File photo by Jessica Naudziunas.

A short time in the future in a galaxy very similar to our own, where housing is the hottest commodity on the market, everyone is scrambling to hold on to or get in on the good stuff.

Exhibit A: Corporate landlords want a slice of the Airbnb pie, reports the Wall Street Journal. Some of the nation’s biggest property management firms, with hundreds of thousands of units to their name, have started meeting with Airbnb reps to work out how landlords might charge their tenants a portion of what they earn with the practice. In the search for what Airbnb calls a “win-win-win for everyone involved,” a landlord might officially allow renters to use their home for short-term rentals, in exchange for a fee. 

On the opposite end of that spectrum, Supervisors Jane Kim and Aaron Peskin are pushing hard to expand affordable housing and rent control (to many those are two sides of the same coin). Kim introduced a charter amendment for the 2016 ballot this week that would require developers to increase the number of affordable units in on site affordable housing to 25 percent of the units from 12 percent.

Meanwhile, Peskin is trying to see whether extending rent control to newer properties (it currently only applies to buildings constructed before 1979) is feasible. He has called on the City Attorney to see how that could work and said there might be a proposal on the table next year. More on both of these items at the Examiner.  

In less far-reaching news, the long-anticipated park at 17th and Folsom is moving forward after years of planning. You can see a layout and specific features at Socketsite, as well as a few details about the affordable housing development slated for the other half of that parking lot. What’s not totally clear is how this will affect the flooding and sewage backflow that plague the area every time heavy rains fall – plans have been suggested and pulled multiple times to install a big basin underneath that site to absorb some of the stormwater that flows down to this natural bowl in the city’s topography. At a recent meeting, the Public Utilities Commission said that idea was still on the table.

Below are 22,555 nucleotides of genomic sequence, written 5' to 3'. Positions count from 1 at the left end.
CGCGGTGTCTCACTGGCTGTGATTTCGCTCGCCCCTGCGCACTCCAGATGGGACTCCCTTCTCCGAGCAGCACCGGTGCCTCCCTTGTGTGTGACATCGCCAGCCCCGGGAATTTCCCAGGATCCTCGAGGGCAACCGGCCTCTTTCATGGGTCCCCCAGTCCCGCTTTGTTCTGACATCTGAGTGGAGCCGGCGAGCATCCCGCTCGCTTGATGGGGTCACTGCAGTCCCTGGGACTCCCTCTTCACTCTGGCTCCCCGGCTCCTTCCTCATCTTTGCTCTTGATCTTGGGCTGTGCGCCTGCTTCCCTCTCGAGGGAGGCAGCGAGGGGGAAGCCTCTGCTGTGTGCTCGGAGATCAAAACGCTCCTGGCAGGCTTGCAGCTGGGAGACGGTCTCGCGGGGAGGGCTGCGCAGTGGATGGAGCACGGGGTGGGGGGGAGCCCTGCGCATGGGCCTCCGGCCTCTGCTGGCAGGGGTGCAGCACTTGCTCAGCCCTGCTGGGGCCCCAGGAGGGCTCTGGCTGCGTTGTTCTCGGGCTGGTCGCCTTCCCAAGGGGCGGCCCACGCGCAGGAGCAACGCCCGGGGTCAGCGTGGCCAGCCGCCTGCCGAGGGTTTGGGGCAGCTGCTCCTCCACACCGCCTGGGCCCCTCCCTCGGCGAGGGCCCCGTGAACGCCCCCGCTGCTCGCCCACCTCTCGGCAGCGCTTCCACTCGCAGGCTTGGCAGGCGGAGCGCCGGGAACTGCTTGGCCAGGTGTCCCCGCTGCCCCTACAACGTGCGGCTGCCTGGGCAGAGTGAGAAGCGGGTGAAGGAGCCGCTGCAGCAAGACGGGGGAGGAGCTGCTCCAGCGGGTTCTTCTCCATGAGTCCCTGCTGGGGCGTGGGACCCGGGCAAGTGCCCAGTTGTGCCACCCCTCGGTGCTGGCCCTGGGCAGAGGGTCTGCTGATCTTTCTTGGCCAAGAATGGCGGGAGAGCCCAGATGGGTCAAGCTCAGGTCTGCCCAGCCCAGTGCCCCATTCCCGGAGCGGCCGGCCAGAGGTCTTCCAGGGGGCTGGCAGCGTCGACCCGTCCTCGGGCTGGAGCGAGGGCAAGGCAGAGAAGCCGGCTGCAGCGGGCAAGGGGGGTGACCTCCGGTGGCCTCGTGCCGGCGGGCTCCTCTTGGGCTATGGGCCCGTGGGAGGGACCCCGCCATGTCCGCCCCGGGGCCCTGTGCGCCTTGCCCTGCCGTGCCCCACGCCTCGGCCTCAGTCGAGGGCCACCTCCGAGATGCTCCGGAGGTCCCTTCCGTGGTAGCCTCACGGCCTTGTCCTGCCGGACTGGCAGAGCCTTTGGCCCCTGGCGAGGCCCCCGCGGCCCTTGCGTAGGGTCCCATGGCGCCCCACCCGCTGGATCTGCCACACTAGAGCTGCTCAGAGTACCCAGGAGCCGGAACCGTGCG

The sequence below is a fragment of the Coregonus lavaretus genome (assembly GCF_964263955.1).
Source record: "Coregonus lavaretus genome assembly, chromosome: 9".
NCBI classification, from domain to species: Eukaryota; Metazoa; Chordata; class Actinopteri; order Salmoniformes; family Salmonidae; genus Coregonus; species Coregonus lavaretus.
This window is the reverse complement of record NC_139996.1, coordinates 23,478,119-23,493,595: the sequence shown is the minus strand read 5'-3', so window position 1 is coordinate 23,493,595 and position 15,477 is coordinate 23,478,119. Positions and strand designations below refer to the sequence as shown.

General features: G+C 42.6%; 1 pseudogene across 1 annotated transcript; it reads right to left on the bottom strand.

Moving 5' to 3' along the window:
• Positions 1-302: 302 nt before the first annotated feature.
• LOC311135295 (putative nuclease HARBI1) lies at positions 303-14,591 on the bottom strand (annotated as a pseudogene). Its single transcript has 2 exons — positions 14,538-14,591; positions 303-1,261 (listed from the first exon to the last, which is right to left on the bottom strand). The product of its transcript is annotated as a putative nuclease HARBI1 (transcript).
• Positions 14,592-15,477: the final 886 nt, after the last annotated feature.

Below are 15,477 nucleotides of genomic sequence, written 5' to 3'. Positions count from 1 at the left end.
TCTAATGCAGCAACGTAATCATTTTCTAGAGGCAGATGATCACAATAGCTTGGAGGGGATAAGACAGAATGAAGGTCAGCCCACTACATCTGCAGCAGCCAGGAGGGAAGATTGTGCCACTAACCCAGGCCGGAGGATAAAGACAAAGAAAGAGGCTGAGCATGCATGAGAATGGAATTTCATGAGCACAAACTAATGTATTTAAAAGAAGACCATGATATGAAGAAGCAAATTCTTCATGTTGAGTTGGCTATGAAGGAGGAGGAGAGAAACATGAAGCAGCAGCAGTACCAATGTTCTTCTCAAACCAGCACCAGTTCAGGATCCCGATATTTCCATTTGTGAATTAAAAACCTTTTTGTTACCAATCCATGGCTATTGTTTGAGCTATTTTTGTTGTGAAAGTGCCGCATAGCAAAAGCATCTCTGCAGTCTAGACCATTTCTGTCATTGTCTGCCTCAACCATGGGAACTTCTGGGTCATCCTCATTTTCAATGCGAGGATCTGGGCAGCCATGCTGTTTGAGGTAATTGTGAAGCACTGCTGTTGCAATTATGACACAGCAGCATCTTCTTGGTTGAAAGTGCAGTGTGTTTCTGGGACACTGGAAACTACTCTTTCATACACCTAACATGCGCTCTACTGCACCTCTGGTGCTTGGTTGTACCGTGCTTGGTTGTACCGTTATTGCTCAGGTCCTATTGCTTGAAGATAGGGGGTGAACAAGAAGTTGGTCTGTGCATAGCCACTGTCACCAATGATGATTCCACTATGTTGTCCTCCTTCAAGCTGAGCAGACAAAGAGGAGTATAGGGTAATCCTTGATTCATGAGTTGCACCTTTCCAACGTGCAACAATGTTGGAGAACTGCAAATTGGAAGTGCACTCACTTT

Capp Street between 21st and 22nd streets could get 20 units of housing, according to plans filed for the site. In a little twist of modern zeitgeist, the project as it’s currently drafted would include zero parking – instead, it could get a row of bike lockers. SocketSite reports this and other details, and notes that the project may be getting a redesign anyway since those lockers aren’t a code-required active use.

Finally, ending on a lighter note, if you need a little music and beer in your life, check out Amnesia – after a two-week closure for renovations, the bar has reopened with an updated look. Capp Street Crap has the most important details, including that the bathroom doors now lock.

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